07/30/2012 - A recent court ruling found that a former Goldman Sachs employee who stole code for a proprietary internal trading system did not violate the Economic Espionage Act because the code was for an internal system.
07/30/2012 - A federal appeals court has ruled that the ADA does not protect individuals against discrimination for the use of medical marijuana. Even though medical marijuana is legal in California, it is not granted legal status under federal law and is, therefore, not covered under the ADA.
07/30/2012 - An employee with a condition causing unpredictable heart spasms may not pursue his claim of discrimination under the Americans with Disabilities Act (ADA). A federal appeals court ruled that the employee’s health condition posed a direct threat to safety because the job required him to operate heavy machinery.
07/26/2012 - Companies can reduce the likelihood of harassment lawsuits stemming from romantic workplace relationships by preventing relationships between subordinates and managers and by having employees in romantic relationships sign Love Contracts.
07/25/2012 - Anyone familiar with history knows the perils of taking too literally—or perhaps at all—Nietzsche’s concept of the Superman, but recent news about problems with U.S. Secret Service agents offers a lesson in the more mundane pitfalls of thinking there is any such thing as an Übermensch.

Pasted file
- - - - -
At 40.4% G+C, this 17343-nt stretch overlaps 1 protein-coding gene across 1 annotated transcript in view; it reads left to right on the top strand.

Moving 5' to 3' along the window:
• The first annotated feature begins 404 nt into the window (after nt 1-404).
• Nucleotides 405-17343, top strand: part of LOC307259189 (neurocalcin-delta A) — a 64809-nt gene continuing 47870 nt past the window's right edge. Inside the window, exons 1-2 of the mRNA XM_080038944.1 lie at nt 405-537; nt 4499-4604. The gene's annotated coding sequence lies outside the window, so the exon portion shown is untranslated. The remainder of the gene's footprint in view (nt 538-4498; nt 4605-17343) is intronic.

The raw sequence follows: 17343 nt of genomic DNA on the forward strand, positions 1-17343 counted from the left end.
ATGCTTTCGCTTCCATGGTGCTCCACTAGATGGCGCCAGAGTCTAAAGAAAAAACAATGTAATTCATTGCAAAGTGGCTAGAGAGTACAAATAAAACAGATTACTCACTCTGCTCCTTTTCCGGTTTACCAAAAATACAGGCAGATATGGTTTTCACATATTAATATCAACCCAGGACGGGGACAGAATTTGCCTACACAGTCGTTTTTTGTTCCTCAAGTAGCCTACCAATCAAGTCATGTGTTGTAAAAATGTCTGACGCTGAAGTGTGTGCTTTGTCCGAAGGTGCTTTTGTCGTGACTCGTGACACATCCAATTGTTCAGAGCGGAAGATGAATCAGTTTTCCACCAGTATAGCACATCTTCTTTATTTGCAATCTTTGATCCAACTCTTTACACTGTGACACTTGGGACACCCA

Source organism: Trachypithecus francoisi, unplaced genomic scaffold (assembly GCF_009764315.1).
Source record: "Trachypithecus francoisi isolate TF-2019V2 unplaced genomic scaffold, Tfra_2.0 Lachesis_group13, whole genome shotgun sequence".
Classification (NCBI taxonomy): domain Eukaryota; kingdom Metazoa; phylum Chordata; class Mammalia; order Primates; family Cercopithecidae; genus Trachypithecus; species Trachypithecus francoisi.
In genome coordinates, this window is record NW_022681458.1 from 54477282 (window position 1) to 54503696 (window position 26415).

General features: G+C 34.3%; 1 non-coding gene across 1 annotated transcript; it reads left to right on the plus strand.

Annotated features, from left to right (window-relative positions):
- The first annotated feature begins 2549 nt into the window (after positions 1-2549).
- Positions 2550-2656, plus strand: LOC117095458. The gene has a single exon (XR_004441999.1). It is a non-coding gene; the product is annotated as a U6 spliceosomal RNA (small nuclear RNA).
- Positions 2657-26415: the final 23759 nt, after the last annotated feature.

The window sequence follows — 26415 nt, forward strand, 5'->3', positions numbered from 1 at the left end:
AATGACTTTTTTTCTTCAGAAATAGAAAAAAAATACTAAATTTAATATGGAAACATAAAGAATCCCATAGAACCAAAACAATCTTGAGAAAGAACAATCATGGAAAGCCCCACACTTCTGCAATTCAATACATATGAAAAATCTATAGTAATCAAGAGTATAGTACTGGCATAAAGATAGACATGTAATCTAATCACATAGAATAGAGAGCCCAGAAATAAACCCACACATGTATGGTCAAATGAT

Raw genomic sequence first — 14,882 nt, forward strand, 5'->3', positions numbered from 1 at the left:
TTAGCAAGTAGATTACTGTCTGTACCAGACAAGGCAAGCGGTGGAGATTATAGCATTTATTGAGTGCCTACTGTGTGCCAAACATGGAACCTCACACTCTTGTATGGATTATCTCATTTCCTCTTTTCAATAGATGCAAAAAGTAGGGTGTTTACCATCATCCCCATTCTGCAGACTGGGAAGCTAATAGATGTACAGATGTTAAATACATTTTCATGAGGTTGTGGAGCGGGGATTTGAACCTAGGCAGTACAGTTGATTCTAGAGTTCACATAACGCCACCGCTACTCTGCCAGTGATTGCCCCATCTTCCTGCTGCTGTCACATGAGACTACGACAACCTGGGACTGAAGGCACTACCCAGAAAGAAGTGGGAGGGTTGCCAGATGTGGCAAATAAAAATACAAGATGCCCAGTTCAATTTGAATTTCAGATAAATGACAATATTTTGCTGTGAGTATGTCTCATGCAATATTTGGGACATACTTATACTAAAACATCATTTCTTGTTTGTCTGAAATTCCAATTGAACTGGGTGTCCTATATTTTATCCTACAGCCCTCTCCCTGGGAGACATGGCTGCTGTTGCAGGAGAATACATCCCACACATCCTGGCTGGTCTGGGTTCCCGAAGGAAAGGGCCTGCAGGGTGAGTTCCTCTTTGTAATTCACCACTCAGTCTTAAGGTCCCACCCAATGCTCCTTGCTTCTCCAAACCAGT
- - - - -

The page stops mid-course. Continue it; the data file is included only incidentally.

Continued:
06/27/2012 - A California appeals court has ruled that a company can be held liable for harassing statements made by employees on a blog. Even though the blog was accessed by employees while they were off-duty, the court ruled that once the company learned of the blog, it had a duty to act to stop the harassment.
06/27/2012 - An employee of a privately held company (as opposed to a publicly held company that comes under regulatory authority of the Securities and Exchange Commission) is not covered by the whistleblower protections offered under Sarbanes-Oxley, according to a recent appellate decision. The employee is not protected even if his employer provides services to a public entity that is covered by the act.
05/29/2012 - A federal district court has ruled that a company’s attendance policy violated the Americans with Disabilities Act (ADA) because it required employees to disclose the nature of their illness when providing documentation for sick leave. Under the company’s policy, a doctor’s note had to include the illness or reason for the sick leave. The court noted that this could require employees to divulge information about a disability, a violation of the ADA.